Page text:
I DO remember the last time I felt the urge to eat a burger in a fast food restaurant even though it was at least ten years ago.
It had been years since I had darkened the doors of such an establishment, and I can still almost taste the sense of palpable disappointment with my choice of late lunch. How could something so silky with fat and briny with salt be so weirdly flavourless, I wondered, as if someone very clever had managed to fashion a soft bun and hot meat patty out of cardboard.
Even the pickles, which I had specifically cherished as a child, were thin, slimy discs that might have made Proust rethink the wisdom of writing his Recherches in seven volumes and decide instead to get a little exercise in the garden.
I suppose, back in the day, there was McDonalds and Burger King and little else where you could be sitting down and eating within minutes of entering and still get change from a fiver. Now, perhaps tastes have changed and there is stiffer competition. This week, the mighty McDonalds – still the biggest fast food chain in the world – said sales in October had declined almost 2 per cent, its first month-on-month blip since 2003. And while some might be hopeful that its recession-hit customers are instead bringing some wholesome soup in a thermos to save themselves some money, they are probably just saving up for a “proper” Big Mac and fries and eating somewhere even cheaper in the meantime.
But I remember the days when the fast food joint wasn’t just a place to walk past feeling a bit smug. To my childish mind, it was an institution. My favourite meal was the cheese burger, with fries of course, and that weird orange drink that probably had enough e-numbers to be sold nowadays to teenagers as a legal high. And the hot apple pie was served very hot indeed – just like the warning said on its cardboard pocket. It only took experience of burning the roof of one’s mouth on it once, and thereafter the restaurant’s need to be so health and safety conscious seemed a bit silly. Even if it was just there to ensure the restaurant avoided potential litigation.
While my younger years were spent pestering mum to take us to the McDonalds and attending birthday parties whose crowing point was the serving of a plasticky cake in the shape of the chain’s namesake clown, my teenage years were spent using it as a hang out. Which strikes me as being completely sad, in retrospect. But we had successfully infiltrated the place with slightly older boys who worked as night janitors, which mean we could sit in after hours and drink the stale, revolting coffee from styrofoam cups. Such were some of the dizzy heights of my teen rebellion.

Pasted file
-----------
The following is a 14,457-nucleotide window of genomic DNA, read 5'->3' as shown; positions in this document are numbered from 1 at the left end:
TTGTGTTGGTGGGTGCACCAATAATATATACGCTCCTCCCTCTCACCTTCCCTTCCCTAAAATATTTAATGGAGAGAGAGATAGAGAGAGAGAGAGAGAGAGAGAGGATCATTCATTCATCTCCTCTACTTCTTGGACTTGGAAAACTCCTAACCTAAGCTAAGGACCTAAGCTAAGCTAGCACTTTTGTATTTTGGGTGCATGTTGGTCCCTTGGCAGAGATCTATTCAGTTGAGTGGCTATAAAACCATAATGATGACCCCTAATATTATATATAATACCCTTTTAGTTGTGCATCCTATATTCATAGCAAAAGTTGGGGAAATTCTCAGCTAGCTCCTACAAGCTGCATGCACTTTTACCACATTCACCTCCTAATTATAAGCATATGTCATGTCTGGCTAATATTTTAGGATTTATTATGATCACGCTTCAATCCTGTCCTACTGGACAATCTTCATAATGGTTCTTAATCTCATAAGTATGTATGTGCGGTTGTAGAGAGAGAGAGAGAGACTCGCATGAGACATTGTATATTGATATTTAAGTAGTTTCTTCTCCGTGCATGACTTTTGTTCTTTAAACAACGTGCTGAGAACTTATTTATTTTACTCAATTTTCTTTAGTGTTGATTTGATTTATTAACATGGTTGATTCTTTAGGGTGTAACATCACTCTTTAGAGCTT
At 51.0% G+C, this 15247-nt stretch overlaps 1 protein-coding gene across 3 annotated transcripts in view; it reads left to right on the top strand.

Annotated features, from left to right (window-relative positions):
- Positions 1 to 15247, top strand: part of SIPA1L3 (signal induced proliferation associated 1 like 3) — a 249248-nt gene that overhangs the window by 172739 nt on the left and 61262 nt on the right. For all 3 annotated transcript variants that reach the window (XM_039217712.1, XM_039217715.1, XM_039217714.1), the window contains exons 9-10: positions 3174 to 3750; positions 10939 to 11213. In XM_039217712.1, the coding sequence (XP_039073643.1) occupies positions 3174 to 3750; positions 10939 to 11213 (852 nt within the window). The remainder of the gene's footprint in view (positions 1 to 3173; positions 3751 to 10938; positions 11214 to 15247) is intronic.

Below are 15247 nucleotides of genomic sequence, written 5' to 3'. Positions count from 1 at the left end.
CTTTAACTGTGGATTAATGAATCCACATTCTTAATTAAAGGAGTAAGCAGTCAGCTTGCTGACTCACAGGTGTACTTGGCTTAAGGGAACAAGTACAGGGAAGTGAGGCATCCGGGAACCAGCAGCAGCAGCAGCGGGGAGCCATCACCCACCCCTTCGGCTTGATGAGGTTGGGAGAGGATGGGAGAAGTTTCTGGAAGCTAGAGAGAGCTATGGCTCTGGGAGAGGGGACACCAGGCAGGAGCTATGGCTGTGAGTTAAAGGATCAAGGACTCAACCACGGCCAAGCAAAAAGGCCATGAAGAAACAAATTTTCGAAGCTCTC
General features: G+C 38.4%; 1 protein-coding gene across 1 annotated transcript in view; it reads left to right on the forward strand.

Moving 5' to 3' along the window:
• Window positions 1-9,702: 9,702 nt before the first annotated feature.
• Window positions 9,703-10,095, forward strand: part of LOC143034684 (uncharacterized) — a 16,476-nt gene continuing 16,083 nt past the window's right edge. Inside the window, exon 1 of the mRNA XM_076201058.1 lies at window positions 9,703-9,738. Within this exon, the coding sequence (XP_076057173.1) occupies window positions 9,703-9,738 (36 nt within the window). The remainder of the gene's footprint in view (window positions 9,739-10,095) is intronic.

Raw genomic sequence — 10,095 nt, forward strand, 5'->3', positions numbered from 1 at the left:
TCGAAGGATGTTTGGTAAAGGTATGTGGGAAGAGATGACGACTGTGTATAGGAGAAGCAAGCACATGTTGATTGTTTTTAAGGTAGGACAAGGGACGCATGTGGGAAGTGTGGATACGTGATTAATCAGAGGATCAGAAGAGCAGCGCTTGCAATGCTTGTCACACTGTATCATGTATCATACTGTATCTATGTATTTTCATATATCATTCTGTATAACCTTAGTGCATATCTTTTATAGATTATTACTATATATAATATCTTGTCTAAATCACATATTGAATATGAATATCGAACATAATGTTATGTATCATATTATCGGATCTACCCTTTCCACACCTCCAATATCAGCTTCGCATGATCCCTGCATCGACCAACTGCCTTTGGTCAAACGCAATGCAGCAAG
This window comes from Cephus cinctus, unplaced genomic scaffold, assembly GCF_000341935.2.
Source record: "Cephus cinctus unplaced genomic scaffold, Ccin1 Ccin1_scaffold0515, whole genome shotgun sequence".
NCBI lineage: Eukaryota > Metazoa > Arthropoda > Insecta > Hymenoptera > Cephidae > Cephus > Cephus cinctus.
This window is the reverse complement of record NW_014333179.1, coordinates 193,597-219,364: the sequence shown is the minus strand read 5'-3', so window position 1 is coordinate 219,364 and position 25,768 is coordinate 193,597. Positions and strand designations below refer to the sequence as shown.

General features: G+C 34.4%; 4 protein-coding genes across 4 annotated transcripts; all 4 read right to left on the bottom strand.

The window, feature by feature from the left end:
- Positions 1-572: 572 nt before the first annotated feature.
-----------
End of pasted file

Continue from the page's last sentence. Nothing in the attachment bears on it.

But now you get the impression the pervasive fast food burger bar only does very well when there is nothing else to choose from. Think of the most forlorn motorway services you have ever been too – there are still several on the M1/A1. It is likely that it wasn’t even classy enough to have a Road Chef, only offering a grimy loo and a counter that dishes out food, of a sort, in greasy wrappers.
In the US burger heartland, you can see why the format might still be thriving. A friend of mine had to spend some time working in a US midwestern state – one that wasn’t even going to consider voting for Obama. It was a small town, and the only shops and restaurants seemed to offer a wild choice of McDonalds, Burger King, KFC and Walmart. When she eventually came home she ate home-made salad fiercely for weeks.
When such consumer mono-cultures exist, you can see how obesity becomes a problem for those who know nothing more than deep fried and super-sized.
But I see the efforts they have made to try to win back my custom. We have real coffee, they said. We have salads, too. The plastic, bolted-down four seaters have been replaced with a tasteful, dark-stain wood-grain laminate. In the UK and Ireland, McDonald’s sources its beef from local farmers – it does not use processed “pink slime”. Nor does it source its beef from genetically-modified horrors with no legs or bones being fed by tube – as at least one “urban myth” about the food chain has gone.
Thanks, but no thanks. I’ll have had my tea.